Can Practical Wisdom Save Us?

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Even if you’ve never studied a lick of philosophy, you’ve likely heard of Aristotle. Living from (c. 384 B.C. to 322 B.C.), he was an Ancient Greek philosopher and scientist who is still considered one of the greatest thinkers in politics, psychology and ethics. I’ve been considering how interesting it is that we are so heavily influenced by the minds and hearts of those that lived 2000+ years ago. I wonder if this points to what is amiss in our cultural evolution as humans.  How is it that we are still looking to thinkers from ancient times to solve the problems we face in modern times? What enduring truths have we been ignoring for 2000 years?

One of those enduring truths is practical wisdom.

Aristotle wrote about the idea of practical wisdom in his book “Nicomachean Ethics.” He believed that ethics was not about establishing moral rules and following them.  Instead ethics was about figuring out the right thing to do in a particular circumstance, which meant taking into account all the nuances of that circumstance. He wrote about virtues, such as self-control, courage, generosity, and friendliness, but called practical wisdom the master virtue. Practical wisdom is what allows a person to put these virtues to use in everyday situations.  It allows a person to translate the aims of the virtues into action, even in complex situations.

Rules are not enough

Consider the doctor who has been well educated and aims to follow the oath they take, as well as the rules of the institutions they work for. What if these aims are at odds? Or how does a doctor balance respect for the autonomy of their patients when it come to making decisions with the knowledge that sometimes the patient is not the best judge of what they need? How does a doctor meet the needs of a patient while also following directives of an HMO? How often does following the rules lead to good outcomes, and who is benefiting most often? 20210227 161534 In the book Practical Wisdom,” Barry Schwartz argues that no, rules do not lead to good outcomes. In fact, the main message of the book is that a reliance on rules, rather than practical wisdom, is the reason our institutions are failing us. We aren’t happy with public education, we don’t trust our doctors, we don’t think the justice system has our best interest at heart, we don’t feel that our politicians represent us, and on and on. But WE are also these people; teachers, medical professionals, lawyers, social workers; people who want to help others. The reason professionals working in our intuitions are failing us is not because they are bad people, it is because they are not giving the freedom to exercise practical wisdom.

Sticks and Carrots 📏🥕

Schwartz says that rules and incentives (sticks and carrots), are the problem.  Institutions use rules and incentives as a way to produce good outcomes. They force the individuals inside those institutions to follow the rules by rewarding or punishingly them accordingly, because the view is that humans can’t be trusted to make wise choices on their own. Rules and incentives leave out something that is essential to creating institutions that we can put our faith in, and that something is practical wisdom.

Born to be wise 

To go into what practical wisdom looks like in action, and how to encourage the skill of practical wisdom is enough to fill a book, Schwartz’s book, in fact. I highly recommend the video linked below for a great overview, or check out the book for all the details, and more examples than you even need to become convinced of the need for practical wisdom. Schwartz says that we are born with the capacity to develop wise judgement. We are born to be wise in the same sense that we are born to learn language; with natural ease. He also says the following, which I love: 48f15ff7949996f4e65454b4b129fa29 We are predisposed to organize the world into categories that appreciate subtlety and nuance. We are predisposed to be sensitive to context. We are predisposed to think with our hearts and feel with our heads. We are predisposed to understand the needs and feelings of others. Being born with these predispositions doesn’t mean practical wisdom is easy to master. It is something that requires cultivation through knowledge, guidance and experience. It is a way of thinking that refuses to see black and white, and instead sees all the shades of gray. Recognizing that we are predisposed to be wise, and not cultivating that ability, is a waste of one of the unique abilities we have as humans. It is in the realm of language, love, or art; it is a human gift. A more beautiful world is possible.  Trust in our institutions is one way to make this world more beautiful.  Imagine being able get the healthcare/education/financial assistance you need and know that those you work with have your best interest at heart and have the freedom to work on your behalf. You would feel valued, instead of feeling like a means to an end in a world that only cares about earning rewards and avoiding punishment’s (the bottom line). Cultivating wisdom is not just about personal growth.  Cultivating wisdom is the way to create a more beautiful world. Practical wisdom is the bridge from personal to collective wisdom. Is it an actionable way to shift our culture through our institutions. A way to change the system from the inside out. For more on wisdom check out The Skill of Wisdom: Part 1 and Part 2. Thanks for reading ❤ With Gratitude, Aimee O’Neil LLMSW Our Vision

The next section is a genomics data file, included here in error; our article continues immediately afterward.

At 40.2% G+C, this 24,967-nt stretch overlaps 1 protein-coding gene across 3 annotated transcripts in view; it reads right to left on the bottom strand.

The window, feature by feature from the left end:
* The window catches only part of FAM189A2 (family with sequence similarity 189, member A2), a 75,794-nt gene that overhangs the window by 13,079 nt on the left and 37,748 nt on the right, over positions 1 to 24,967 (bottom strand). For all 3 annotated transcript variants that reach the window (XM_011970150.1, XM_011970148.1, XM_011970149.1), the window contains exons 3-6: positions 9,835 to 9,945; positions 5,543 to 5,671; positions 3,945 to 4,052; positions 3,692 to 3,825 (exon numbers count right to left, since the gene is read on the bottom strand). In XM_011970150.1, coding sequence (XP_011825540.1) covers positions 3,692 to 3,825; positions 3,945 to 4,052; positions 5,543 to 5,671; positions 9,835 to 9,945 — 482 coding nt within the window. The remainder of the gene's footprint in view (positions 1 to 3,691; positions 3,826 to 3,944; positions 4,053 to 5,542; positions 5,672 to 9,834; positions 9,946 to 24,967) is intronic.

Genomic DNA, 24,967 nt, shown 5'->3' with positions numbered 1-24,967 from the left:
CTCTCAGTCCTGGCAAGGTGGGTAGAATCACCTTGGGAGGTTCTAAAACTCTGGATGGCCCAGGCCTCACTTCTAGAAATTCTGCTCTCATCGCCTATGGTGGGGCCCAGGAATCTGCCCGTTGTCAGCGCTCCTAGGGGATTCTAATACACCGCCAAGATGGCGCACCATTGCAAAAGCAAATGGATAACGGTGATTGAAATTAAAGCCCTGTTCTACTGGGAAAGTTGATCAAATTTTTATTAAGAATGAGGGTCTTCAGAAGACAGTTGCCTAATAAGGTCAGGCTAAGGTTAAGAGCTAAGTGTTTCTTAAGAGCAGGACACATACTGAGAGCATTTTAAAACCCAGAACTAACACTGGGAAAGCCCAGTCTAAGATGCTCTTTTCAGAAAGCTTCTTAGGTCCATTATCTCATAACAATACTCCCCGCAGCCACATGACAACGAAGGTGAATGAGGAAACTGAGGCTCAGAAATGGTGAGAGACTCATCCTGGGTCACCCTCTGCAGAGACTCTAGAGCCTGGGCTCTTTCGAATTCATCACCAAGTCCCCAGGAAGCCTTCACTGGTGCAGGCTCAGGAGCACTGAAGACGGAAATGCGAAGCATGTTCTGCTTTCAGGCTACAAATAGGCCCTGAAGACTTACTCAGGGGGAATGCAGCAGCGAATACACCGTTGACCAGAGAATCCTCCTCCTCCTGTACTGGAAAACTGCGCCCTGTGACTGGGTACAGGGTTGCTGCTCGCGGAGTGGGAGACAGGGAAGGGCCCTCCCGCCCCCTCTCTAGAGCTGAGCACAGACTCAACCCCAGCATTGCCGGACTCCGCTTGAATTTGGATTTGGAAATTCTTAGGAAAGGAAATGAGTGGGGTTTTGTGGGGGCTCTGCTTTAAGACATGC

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Aimee O'Neil LLMSW

Aimee O'Neil LLMSW

Founder of Wisdom Cultivators

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